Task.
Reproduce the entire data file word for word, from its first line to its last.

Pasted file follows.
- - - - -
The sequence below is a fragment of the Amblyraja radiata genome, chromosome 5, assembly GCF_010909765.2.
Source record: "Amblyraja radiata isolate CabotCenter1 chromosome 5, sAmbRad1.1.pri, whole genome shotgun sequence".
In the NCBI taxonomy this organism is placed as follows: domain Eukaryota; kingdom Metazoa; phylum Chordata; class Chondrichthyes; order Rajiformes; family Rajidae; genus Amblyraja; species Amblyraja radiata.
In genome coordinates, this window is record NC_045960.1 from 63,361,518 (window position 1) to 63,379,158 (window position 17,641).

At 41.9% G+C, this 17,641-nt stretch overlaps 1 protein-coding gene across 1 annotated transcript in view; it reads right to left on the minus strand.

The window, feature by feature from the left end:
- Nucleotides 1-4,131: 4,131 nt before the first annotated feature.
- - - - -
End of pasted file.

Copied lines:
The sequence below is a fragment of the Amblyraja radiata genome, chromosome 5, assembly GCF_010909765.2.
Source record: "Amblyraja radiata isolate CabotCenter1 chromosome 5, sAmbRad1.1.pri, whole genome shotgun sequence".
In the NCBI taxonomy this organism is placed as follows: domain Eukaryota; kingdom Metazoa; phylum Chordata; class Chondrichthyes; order Rajiformes; family Rajidae; genus Amblyraja; species Amblyraja radiata.
In genome coordinates, this window is record NC_045960.1 from 63,361,518 (window position 1) to 63,379,158 (window position 17,641).

At 41.9% G+C, this 17,641-nt stretch overlaps 1 protein-coding gene across 1 annotated transcript in view; it reads right to left on the minus strand.

The window, feature by feature from the left end:
- Nucleotides 1-4,131: 4,131 nt before the first annotated feature.